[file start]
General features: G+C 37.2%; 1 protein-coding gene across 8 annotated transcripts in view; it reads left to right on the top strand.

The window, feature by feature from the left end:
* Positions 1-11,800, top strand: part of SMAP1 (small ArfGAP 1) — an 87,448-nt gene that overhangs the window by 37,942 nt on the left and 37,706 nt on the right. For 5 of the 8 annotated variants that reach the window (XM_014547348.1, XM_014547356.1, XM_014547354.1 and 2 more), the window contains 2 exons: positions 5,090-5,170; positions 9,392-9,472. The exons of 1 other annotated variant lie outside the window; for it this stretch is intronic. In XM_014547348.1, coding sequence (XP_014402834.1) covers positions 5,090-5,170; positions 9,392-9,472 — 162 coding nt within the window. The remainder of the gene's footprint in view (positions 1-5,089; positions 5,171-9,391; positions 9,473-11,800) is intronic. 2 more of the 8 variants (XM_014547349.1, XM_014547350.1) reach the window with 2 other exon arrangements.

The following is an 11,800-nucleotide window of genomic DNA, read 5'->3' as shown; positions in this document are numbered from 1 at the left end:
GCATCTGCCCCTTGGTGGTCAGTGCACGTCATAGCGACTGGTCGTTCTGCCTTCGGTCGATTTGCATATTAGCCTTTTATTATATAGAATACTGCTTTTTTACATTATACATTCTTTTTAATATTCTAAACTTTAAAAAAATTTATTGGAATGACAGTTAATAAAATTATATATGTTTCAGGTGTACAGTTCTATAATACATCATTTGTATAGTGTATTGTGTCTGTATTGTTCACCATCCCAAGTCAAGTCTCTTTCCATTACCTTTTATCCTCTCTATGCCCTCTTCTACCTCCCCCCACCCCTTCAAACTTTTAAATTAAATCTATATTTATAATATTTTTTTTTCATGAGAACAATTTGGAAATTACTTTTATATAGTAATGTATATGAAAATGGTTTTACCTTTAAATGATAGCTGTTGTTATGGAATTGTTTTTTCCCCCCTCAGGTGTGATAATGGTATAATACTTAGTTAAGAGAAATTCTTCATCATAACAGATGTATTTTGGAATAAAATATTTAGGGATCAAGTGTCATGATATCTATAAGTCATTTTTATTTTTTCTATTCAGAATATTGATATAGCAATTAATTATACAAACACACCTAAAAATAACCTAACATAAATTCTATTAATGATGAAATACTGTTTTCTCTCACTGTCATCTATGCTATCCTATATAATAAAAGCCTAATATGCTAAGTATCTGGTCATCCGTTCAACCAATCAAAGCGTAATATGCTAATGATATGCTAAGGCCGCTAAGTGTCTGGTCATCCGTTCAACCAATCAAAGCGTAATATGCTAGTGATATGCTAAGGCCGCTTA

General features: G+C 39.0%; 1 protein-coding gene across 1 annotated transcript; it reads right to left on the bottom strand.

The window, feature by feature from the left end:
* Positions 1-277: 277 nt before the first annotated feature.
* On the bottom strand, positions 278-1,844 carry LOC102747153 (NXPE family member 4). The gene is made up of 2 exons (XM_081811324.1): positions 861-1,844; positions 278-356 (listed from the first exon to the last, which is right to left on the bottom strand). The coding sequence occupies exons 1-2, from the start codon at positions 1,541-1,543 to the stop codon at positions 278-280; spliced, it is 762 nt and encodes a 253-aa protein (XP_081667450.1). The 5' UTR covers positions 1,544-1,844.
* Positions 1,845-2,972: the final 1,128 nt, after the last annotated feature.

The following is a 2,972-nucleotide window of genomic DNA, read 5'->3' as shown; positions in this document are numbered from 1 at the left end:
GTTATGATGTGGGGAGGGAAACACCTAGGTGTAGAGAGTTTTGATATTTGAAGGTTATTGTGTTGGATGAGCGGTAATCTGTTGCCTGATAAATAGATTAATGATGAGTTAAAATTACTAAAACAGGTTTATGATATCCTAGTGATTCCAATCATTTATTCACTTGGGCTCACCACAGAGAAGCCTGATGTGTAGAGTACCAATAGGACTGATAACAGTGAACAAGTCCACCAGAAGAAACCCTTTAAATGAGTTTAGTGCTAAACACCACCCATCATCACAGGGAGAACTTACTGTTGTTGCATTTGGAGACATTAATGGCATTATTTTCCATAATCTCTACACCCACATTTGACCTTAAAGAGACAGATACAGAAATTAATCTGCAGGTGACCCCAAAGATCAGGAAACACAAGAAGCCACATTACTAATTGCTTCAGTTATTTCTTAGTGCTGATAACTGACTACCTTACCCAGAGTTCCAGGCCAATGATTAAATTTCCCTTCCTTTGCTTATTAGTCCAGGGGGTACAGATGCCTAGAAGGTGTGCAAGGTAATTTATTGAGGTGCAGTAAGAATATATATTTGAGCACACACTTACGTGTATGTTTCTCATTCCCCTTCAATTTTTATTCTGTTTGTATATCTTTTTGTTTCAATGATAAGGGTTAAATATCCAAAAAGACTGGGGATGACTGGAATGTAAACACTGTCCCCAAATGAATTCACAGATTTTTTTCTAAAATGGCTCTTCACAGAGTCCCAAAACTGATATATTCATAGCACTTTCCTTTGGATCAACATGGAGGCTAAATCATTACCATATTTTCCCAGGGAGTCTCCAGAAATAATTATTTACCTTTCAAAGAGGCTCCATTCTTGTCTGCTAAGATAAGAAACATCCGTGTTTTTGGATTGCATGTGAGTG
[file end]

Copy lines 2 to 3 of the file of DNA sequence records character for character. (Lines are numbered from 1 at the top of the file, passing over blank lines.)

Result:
The window, feature by feature from the left end:
* Positions 1-11,800, top strand: part of SMAP1 (small ArfGAP 1) — an 87,448-nt gene that overhangs the window by 37,942 nt on the left and 37,706 nt on the right. For 5 of the 8 annotated variants that reach the window (XM_014547348.1, XM_014547356.1, XM_014547354.1 and 2 more), the window contains 2 exons: positions 5,090-5,170; positions 9,392-9,472. The exons of 1 other annotated variant lie outside the window; for it this stretch is intronic. In XM_014547348.1, coding sequence (XP_014402834.1) covers positions 5,090-5,170; positions 9,392-9,472 — 162 coding nt within the window. The remainder of the gene's footprint in view (positions 1-5,089; positions 5,171-9,391; positions 9,473-11,800) is intronic. 2 more of the 8 variants (XM_014547349.1, XM_014547350.1) reach the window with 2 other exon arrangements.